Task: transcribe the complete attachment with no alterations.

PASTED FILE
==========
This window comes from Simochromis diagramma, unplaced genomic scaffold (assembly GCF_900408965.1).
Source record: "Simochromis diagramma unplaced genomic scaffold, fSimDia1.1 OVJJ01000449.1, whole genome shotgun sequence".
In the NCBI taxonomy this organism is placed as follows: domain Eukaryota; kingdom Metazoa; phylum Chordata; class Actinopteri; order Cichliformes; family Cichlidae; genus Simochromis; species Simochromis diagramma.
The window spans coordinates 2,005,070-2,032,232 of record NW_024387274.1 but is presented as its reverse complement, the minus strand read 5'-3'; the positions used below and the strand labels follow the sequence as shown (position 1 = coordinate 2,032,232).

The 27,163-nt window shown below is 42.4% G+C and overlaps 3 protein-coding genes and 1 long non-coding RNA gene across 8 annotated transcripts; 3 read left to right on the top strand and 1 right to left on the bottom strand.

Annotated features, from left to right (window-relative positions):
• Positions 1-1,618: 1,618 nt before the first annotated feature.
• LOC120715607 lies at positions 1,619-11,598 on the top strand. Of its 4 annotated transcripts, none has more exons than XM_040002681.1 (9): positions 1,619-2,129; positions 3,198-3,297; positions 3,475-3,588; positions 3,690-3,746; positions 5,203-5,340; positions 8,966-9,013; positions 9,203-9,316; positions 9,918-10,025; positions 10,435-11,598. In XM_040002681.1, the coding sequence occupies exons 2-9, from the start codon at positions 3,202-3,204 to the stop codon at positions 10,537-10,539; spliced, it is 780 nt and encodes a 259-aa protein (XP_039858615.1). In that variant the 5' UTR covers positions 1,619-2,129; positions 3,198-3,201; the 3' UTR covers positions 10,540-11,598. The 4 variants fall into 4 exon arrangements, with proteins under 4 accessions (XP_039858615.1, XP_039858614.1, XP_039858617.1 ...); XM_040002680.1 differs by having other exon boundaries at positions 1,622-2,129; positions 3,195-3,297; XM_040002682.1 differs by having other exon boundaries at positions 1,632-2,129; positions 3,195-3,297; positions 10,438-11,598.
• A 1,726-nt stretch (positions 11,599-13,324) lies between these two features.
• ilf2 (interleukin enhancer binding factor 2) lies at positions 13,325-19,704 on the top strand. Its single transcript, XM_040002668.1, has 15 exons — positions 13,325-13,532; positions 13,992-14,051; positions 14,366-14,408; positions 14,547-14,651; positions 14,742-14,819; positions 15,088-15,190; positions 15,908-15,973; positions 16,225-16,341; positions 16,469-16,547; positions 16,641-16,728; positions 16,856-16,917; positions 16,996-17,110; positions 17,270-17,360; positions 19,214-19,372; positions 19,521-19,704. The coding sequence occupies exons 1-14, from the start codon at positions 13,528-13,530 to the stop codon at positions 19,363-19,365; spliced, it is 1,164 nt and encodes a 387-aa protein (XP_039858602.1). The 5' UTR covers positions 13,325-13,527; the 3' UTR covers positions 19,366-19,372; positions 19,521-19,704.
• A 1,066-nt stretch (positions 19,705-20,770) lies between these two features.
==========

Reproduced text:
This window comes from Simochromis diagramma, unplaced genomic scaffold (assembly GCF_900408965.1).
Source record: "Simochromis diagramma unplaced genomic scaffold, fSimDia1.1 OVJJ01000449.1, whole genome shotgun sequence".
In the NCBI taxonomy this organism is placed as follows: domain Eukaryota; kingdom Metazoa; phylum Chordata; class Actinopteri; order Cichliformes; family Cichlidae; genus Simochromis; species Simochromis diagramma.
The window spans coordinates 2,005,070-2,032,232 of record NW_024387274.1 but is presented as its reverse complement, the minus strand read 5'-3'; the positions used below and the strand labels follow the sequence as shown (position 1 = coordinate 2,032,232).

The 27,163-nt window shown below is 42.4% G+C and overlaps 3 protein-coding genes and 1 long non-coding RNA gene across 8 annotated transcripts; 3 read left to right on the top strand and 1 right to left on the bottom strand.

Annotated features, from left to right (window-relative positions):
• Positions 1-1,618: 1,618 nt before the first annotated feature.
• LOC120715607 lies at positions 1,619-11,598 on the top strand. Of its 4 annotated transcripts, none has more exons than XM_040002681.1 (9): positions 1,619-2,129; positions 3,198-3,297; positions 3,475-3,588; positions 3,690-3,746; positions 5,203-5,340; positions 8,966-9,013; positions 9,203-9,316; positions 9,918-10,025; positions 10,435-11,598. In XM_040002681.1, the coding sequence occupies exons 2-9, from the start codon at positions 3,202-3,204 to the stop codon at positions 10,537-10,539; spliced, it is 780 nt and encodes a 259-aa protein (XP_039858615.1). In that variant the 5' UTR covers positions 1,619-2,129; positions 3,198-3,201; the 3' UTR covers positions 10,540-11,598. The 4 variants fall into 4 exon arrangements, with proteins under 4 accessions (XP_039858615.1, XP_039858614.1, XP_039858617.1 ...); XM_040002680.1 differs by having other exon boundaries at positions 1,622-2,129; positions 3,195-3,297; XM_040002682.1 differs by having other exon boundaries at positions 1,632-2,129; positions 3,195-3,297; positions 10,438-11,598.
• A 1,726-nt stretch (positions 11,599-13,324) lies between these two features.
• ilf2 (interleukin enhancer binding factor 2) lies at positions 13,325-19,704 on the top strand. Its single transcript, XM_040002668.1, has 15 exons — positions 13,325-13,532; positions 13,992-14,051; positions 14,366-14,408; positions 14,547-14,651; positions 14,742-14,819; positions 15,088-15,190; positions 15,908-15,973; positions 16,225-16,341; positions 16,469-16,547; positions 16,641-16,728; positions 16,856-16,917; positions 16,996-17,110; positions 17,270-17,360; positions 19,214-19,372; positions 19,521-19,704. The coding sequence occupies exons 1-14, from the start codon at positions 13,528-13,530 to the stop codon at positions 19,363-19,365; spliced, it is 1,164 nt and encodes a 387-aa protein (XP_039858602.1). The 5' UTR covers positions 13,325-13,527; the 3' UTR covers positions 19,366-19,372; positions 19,521-19,704.
• A 1,066-nt stretch (positions 19,705-20,770) lies between these two features.